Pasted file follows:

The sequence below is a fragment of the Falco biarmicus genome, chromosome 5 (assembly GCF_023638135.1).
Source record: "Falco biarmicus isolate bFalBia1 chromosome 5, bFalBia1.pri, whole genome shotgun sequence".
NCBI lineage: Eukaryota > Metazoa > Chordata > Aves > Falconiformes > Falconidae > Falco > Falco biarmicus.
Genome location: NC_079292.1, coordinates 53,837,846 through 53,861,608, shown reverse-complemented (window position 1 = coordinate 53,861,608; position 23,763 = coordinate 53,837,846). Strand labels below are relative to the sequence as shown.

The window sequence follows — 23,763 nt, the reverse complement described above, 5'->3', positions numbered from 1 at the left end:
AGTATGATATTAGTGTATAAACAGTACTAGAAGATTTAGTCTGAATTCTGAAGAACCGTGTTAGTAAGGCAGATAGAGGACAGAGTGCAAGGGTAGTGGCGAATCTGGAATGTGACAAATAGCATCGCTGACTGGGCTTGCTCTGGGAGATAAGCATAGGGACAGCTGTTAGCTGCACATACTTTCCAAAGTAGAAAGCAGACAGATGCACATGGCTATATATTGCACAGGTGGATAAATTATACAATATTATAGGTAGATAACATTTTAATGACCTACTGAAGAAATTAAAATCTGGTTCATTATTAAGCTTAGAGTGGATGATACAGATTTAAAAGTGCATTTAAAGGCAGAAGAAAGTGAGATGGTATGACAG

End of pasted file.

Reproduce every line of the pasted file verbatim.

The sequence below is a fragment of the Falco biarmicus genome, chromosome 5 (assembly GCF_023638135.1).
Source record: "Falco biarmicus isolate bFalBia1 chromosome 5, bFalBia1.pri, whole genome shotgun sequence".
NCBI lineage: Eukaryota > Metazoa > Chordata > Aves > Falconiformes > Falconidae > Falco > Falco biarmicus.
Genome location: NC_079292.1, coordinates 53,837,846 through 53,861,608, shown reverse-complemented (window position 1 = coordinate 53,861,608; position 23,763 = coordinate 53,837,846). Strand labels below are relative to the sequence as shown.

The window sequence follows — 23,763 nt, the reverse complement described above, 5'->3', positions numbered from 1 at the left end:
AGTATGATATTAGTGTATAAACAGTACTAGAAGATTTAGTCTGAATTCTGAAGAACCGTGTTAGTAAGGCAGATAGAGGACAGAGTGCAAGGGTAGTGGCGAATCTGGAATGTGACAAATAGCATCGCTGACTGGGCTTGCTCTGGGAGATAAGCATAGGGACAGCTGTTAGCTGCACATACTTTCCAAAGTAGAAAGCAGACAGATGCACATGGCTATATATTGCACAGGTGGATAAATTATACAATATTATAGGTAGATAACATTTTAATGACCTACTGAAGAAATTAAAATCTGGTTCATTATTAAGCTTAGAGTGGATGATACAGATTTAAAAGTGCATTTAAAGGCAGAAGAAAGTGAGATGGTATGACAG